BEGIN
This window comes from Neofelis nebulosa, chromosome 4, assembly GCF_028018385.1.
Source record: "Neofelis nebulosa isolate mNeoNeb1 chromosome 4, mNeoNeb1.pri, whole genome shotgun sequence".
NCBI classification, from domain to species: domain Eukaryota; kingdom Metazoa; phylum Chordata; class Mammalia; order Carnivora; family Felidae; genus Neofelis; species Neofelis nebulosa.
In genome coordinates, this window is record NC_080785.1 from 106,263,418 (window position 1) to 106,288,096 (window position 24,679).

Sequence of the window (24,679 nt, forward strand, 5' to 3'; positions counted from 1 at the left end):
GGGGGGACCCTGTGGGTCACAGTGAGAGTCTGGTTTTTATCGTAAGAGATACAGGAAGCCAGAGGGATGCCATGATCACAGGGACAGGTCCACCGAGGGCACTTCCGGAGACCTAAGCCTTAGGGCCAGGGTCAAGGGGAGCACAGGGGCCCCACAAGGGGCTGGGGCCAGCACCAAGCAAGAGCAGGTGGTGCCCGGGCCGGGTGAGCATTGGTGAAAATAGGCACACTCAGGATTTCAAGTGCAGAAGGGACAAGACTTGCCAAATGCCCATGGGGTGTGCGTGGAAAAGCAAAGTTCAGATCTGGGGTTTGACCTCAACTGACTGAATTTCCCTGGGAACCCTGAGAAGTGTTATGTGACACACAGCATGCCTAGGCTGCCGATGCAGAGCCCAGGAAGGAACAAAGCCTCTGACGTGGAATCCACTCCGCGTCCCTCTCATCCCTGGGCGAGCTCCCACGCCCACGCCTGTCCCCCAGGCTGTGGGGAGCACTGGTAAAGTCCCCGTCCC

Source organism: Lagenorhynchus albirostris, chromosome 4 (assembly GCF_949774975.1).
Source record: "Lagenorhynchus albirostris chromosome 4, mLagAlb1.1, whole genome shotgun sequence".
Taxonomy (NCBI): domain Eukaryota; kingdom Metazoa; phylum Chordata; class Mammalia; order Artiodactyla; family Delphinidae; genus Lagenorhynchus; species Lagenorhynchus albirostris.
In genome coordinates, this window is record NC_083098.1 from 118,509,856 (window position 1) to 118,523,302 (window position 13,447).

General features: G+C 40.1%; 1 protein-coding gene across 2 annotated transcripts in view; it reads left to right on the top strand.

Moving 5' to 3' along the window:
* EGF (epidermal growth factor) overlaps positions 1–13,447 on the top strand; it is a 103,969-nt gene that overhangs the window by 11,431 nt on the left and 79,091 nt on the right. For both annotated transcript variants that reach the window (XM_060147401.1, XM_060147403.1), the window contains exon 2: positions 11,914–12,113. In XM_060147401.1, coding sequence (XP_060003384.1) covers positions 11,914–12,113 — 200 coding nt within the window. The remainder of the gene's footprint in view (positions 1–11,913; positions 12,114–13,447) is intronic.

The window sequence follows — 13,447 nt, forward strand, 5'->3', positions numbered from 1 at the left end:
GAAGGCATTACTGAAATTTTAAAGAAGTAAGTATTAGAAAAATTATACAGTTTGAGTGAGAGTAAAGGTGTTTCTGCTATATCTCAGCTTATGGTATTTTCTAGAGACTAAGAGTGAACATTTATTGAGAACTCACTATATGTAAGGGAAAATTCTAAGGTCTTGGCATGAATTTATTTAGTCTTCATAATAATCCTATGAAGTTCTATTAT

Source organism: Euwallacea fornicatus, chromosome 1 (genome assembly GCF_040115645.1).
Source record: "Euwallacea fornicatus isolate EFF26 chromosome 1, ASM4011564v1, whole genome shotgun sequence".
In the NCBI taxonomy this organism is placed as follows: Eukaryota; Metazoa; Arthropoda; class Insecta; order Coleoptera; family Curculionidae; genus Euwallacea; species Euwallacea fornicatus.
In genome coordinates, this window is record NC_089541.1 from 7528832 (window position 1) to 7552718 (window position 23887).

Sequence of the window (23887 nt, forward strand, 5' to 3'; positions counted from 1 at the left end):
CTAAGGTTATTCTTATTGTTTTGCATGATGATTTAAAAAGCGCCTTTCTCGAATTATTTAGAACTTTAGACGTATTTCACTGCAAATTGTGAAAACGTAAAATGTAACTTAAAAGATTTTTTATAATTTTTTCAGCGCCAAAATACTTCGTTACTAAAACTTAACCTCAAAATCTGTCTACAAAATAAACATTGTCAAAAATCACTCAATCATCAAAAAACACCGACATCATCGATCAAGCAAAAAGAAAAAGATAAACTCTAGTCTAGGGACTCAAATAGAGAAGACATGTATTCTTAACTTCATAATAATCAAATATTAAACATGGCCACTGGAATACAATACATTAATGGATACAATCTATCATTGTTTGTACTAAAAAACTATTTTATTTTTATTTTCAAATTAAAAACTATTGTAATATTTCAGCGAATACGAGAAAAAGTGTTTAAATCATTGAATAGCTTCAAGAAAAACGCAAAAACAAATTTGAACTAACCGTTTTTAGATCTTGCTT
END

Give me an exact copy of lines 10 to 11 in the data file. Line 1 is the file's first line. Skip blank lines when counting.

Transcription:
In genome coordinates, this window is record NC_083098.1 from 118,509,856 (window position 1) to 118,523,302 (window position 13,447).

General features: G+C 40.1%; 1 protein-coding gene across 2 annotated transcripts in view; it reads left to right on the top strand.